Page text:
Category Archives: Developing Latin America
We analyzed the scientific evaluation systems from 19 Latin American countries for developing a general evaluation model. We compared this model with bibliometric, economic and educational indicators, confirming the importance of supporting science, research, education and innovation
Abstract: This article analyzes the importance of scientific evaluation in Latin America, by identifying the institutions regulating it in each country, reviewing their strategic objectives for recognizing researchers and analyzing the use of diverse evaluation criteria. From a documentary analysis of the models for evaluating researchers in 19 countries, we unified the activities and products that are considered in these countries and we developed a general model for evaluating researchers, which consists of six dimensions and 39 criteria that allow characterizing the ways in which researchers’ activities are evaluated in the region. Finally, we compared the model’s criteria with data from bibliometric, economic and educational indicators.
Recommended reference: Delgado, R.-M., Tarango, J., & Machin-Mastromatteo, J. D. (2020). Scientific evaluation models in Latin America and the criteria for assessing researchers. Information Development, 36(3), 457–467. https://doi.org/10.1177/0266666920943966
New publication! We analyzed the dynamic role that a bibliometrics research unit can have for boosting any higher-education institution’s scientific production, a case study on Unidad de Investigación en Bibliometría – USIL co-written with my friends Josmel Pacheco-Mendoza and Joe Alway https://dx.doi.org/10.1177/0266666920918466
Abstract: In this article, we review the process behind the establishment of the Bibliometrics Research Unit at the San Ignacio de Loyola University (Peru), as a specialized unit that has aided in enhancing its university’s scientific production and research practices. The Unit’s functions and its role as a dynamic engine for scientific production are also presented and discussed under the Peruvian and Latin American contexts.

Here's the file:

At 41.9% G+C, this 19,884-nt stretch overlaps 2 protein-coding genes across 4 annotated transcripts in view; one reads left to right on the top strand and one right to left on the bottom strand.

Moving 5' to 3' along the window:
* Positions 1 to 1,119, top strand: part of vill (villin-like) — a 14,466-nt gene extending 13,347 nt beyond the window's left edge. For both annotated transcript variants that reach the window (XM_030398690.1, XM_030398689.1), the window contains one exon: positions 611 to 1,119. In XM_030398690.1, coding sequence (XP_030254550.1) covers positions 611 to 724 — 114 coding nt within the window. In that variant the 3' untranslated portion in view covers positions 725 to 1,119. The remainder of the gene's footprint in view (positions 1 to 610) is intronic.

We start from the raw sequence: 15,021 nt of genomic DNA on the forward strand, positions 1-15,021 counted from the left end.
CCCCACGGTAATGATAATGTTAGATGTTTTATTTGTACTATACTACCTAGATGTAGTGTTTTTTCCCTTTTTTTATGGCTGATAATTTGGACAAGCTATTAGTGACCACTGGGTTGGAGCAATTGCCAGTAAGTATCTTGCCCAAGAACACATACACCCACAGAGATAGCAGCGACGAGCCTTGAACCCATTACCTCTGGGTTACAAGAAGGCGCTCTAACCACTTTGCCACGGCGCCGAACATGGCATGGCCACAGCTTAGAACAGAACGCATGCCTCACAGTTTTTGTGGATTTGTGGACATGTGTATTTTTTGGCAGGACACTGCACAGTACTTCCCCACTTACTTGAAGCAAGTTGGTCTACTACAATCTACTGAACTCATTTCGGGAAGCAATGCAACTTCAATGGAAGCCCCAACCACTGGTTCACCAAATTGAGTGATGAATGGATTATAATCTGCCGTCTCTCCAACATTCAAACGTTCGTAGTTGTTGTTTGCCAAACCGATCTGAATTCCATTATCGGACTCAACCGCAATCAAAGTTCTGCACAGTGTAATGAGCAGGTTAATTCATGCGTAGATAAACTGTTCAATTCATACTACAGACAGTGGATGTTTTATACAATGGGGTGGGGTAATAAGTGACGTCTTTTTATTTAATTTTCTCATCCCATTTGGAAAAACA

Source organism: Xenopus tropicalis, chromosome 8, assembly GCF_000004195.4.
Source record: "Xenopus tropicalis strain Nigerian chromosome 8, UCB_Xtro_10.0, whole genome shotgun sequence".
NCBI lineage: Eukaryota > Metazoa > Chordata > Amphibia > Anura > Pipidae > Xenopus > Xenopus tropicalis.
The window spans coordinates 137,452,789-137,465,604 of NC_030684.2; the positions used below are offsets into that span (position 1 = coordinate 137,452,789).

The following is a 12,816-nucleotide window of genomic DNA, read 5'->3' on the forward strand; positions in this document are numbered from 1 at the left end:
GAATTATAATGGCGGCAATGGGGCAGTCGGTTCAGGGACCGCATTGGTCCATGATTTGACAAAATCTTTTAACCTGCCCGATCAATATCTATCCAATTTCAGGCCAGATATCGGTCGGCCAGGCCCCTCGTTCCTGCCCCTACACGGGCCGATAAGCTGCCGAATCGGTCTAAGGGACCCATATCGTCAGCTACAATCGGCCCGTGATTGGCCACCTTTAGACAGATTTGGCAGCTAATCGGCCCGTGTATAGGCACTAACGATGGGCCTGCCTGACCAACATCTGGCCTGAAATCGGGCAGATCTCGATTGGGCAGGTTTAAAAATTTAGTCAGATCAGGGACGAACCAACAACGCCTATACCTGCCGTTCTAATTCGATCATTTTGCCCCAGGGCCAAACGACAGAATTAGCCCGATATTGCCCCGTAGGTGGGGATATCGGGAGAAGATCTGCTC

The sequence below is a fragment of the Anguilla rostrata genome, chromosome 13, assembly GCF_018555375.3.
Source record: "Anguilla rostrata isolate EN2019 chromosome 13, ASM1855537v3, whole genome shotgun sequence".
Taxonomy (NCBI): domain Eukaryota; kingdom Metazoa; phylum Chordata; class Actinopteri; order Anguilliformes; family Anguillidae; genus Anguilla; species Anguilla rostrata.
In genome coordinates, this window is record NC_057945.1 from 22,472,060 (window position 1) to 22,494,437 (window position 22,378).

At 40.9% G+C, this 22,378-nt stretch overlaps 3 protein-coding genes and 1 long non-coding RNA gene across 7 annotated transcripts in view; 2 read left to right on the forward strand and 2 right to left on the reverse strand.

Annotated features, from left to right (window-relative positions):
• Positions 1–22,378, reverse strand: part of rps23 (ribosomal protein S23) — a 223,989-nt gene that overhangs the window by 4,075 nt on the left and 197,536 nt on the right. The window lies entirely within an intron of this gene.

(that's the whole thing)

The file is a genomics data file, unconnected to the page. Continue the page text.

Recommended citation: Pacheco-Mendoza, J., Alhuay-Quispe, J., & Machin-Mastromatteo, J. D. (2020). Bibliometrics units as dynamic engines for universities’ scientific production. Information Development, 36(2), 301–305. http://doi.org.conricyt.remotexs.co/10.1177/0266666920918466
I wanted to share this with you in a special post. In 2015 we had the desire of making Latin America’s issues more present in one of the most important and long-lasting international Library and Information Science journals: Information Development. This regular series, supported by its editor and colleagues in the editorial board just turned five years with its 24th article, published yesterday. I want to thank all readers and my coauthors (alphabetical): Dominique Babini, Mtro Cortés, Rene-Manuel Delgado, Iram Evangelista, Thelma García, Fidel Gonzalez-Quiñones, Renny Granda, Jesus Lau, Basilio A. Martínez-Villa, Eduardo Medina Yllescas, Erbey Mendoza Negrete, Saul M Equihua, Maria Pinto, Marie Romero Waldon, José R. Romo, Gloria Ruiz, Javier Tarango, Myrna Li & Alejandro Uribe Tirado. Special thanks to IDV’s editor Stephen Parker, as well as Paul Sturges and Ian Johnson who supported this idea from the start. Cheers to all of you!
You can check Developing Latin America at http://bit.ly/DLA15-19 and half of the articles are in open access (E-LIS/SSRN), soon I’ll catch up adding them all!
We present the experience of Chihuahua’s reading and conversation clubs, as a citizen initiative that emerged to reconquer the city spaces that were seized by violence, as well as the role of the Tips, Talks and Topics radio show.
Abstract: This article presents the generation of reading and conversation clubs in Chihuahua city (Mexico), which emerged from spontaneous initiatives by citizens, as a response to one of the most violent periods faced in the city. This report was developed with information gathered during interviews with members of reading and conversation clubs about their experiences, at the Universidad Autónoma de Chihuahua’s radio station (Radio University), in the ‘Tips, Talks and Topics’ weekly show.
Recomended reference: Machin-Mastromatteo, J. D., & Coughanour, G. L. R. (2019). The rise of reading and conversation clubs during Chihuahua’s violent times. Information Development, 35(3), 503–506. https://doi.org/10.1177/0266666919855147
Abstract: This article presents certain Latin American traits from the works of four prestigious and contemporary Latin American writers: Gioconda Belli, Gonzalo Rojas, Augusto Monterroso y Juan José Arreola. The traits discussed include politics, the religious cult, the messianic vision, family, couples and the father figure. We argue that it is very important for people to understand their own culture and identity, to explore and not abandon the conversations about their countries’ literary works, as they reflect, report and critique them.
Recomended reference: Evangelista-Ávila, I. I., Mendoza, E., & Machin-Mastromatteo, J. D. (2019). What is Latin American? Literary perspectives for reflecting on our identity. Information Development, 35(2), 342–346. https://doi.org/10.1177/0266666919828979
Latin American academic and research Think Tanks: Characterization of a model and its presence in the region